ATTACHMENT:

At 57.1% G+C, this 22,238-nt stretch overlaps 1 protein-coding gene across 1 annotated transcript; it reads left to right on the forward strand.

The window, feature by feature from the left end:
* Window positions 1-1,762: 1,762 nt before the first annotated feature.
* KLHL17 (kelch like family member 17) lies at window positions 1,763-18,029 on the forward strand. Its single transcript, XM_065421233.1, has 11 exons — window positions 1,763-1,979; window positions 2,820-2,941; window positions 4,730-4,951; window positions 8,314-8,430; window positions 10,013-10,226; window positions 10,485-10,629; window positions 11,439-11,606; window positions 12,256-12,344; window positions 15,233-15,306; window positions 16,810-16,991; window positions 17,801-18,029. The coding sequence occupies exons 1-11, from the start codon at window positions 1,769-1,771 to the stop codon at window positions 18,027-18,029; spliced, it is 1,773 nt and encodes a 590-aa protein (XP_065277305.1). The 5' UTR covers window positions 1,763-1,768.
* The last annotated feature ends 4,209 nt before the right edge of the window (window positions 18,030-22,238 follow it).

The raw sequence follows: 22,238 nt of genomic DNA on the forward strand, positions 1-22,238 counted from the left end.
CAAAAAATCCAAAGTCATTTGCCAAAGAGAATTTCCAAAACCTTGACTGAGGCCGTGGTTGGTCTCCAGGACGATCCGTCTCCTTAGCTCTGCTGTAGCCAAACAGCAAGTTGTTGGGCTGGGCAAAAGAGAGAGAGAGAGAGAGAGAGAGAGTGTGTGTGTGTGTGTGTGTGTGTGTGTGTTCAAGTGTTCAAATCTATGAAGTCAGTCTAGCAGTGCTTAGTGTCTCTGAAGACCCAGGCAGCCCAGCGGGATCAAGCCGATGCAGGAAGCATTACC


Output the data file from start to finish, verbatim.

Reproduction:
At 57.1% G+C, this 22,238-nt stretch overlaps 1 protein-coding gene across 1 annotated transcript; it reads left to right on the forward strand.

The window, feature by feature from the left end:
* Window positions 1-1,762: 1,762 nt before the first annotated feature.
* KLHL17 (kelch like family member 17) lies at window positions 1,763-18,029 on the forward strand. Its single transcript, XM_065421233.1, has 11 exons — window positions 1,763-1,979; window positions 2,820-2,941; window positions 4,730-4,951; window positions 8,314-8,430; window positions 10,013-10,226; window positions 10,485-10,629; window positions 11,439-11,606; window positions 12,256-12,344; window positions 15,233-15,306; window positions 16,810-16,991; window positions 17,801-18,029. The coding sequence occupies exons 1-11, from the start codon at window positions 1,769-1,771 to the stop codon at window positions 18,027-18,029; spliced, it is 1,773 nt and encodes a 590-aa protein (XP_065277305.1). The 5' UTR covers window positions 1,763-1,768.
* The last annotated feature ends 4,209 nt before the right edge of the window (window positions 18,030-22,238 follow it).

The raw sequence follows: 22,238 nt of genomic DNA on the forward strand, positions 1-22,238 counted from the left end.
CAAAAAATCCAAAGTCATTTGCCAAAGAGAATTTCCAAAACCTTGACTGAGGCCGTGGTTGGTCTCCAGGACGATCCGTCTCCTTAGCTCTGCTGTAGCCAAACAGCAAGTTGTTGGGCTGGGCAAAAGAGAGAGAGAGAGAGAGAGAGAGAGTGTGTGTGTGTGTGTGTGTGTGTGTGTGTTCAAGTGTTCAAATCTATGAAGTCAGTCTAGCAGTGCTTAGTGTCTCTGAAGACCCAGGCAGCCCAGCGGGATCAAGCCGATGCAGGAAGCATTACC